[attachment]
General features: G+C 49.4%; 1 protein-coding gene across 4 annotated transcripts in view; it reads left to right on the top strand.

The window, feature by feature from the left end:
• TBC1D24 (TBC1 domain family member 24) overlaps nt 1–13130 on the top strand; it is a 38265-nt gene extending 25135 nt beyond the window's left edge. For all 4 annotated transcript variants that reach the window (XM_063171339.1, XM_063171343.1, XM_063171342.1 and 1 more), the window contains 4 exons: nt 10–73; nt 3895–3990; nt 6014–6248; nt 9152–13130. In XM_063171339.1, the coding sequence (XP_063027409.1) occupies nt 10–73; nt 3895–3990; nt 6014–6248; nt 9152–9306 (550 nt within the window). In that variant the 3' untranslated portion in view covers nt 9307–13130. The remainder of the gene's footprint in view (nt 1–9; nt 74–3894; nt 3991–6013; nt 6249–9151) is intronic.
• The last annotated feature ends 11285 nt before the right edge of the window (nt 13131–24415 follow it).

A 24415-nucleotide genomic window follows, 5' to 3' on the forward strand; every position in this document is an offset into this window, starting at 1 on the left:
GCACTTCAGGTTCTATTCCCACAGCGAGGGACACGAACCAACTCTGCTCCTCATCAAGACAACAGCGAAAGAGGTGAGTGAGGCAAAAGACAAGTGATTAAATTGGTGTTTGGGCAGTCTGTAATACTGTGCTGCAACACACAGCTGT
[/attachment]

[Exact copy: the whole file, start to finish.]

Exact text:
General features: G+C 49.4%; 1 protein-coding gene across 4 annotated transcripts in view; it reads left to right on the top strand.

The window, feature by feature from the left end:
• TBC1D24 (TBC1 domain family member 24) overlaps nt 1–13130 on the top strand; it is a 38265-nt gene extending 25135 nt beyond the window's left edge. For all 4 annotated transcript variants that reach the window (XM_063171339.1, XM_063171343.1, XM_063171342.1 and 1 more), the window contains 4 exons: nt 10–73; nt 3895–3990; nt 6014–6248; nt 9152–13130. In XM_063171339.1, the coding sequence (XP_063027409.1) occupies nt 10–73; nt 3895–3990; nt 6014–6248; nt 9152–9306 (550 nt within the window). In that variant the 3' untranslated portion in view covers nt 9307–13130. The remainder of the gene's footprint in view (nt 1–9; nt 74–3894; nt 3991–6013; nt 6249–9151) is intronic.
• The last annotated feature ends 11285 nt before the right edge of the window (nt 13131–24415 follow it).

A 24415-nucleotide genomic window follows, 5' to 3' on the forward strand; every position in this document is an offset into this window, starting at 1 on the left:
GCACTTCAGGTTCTATTCCCACAGCGAGGGACACGAACCAACTCTGCTCCTCATCAAGACAACAGCGAAAGAGGTGAGTGAGGCAAAAGACAAGTGATTAAATTGGTGTTTGGGCAGTCTGTAATACTGTGCTGCAACACACAGCTGT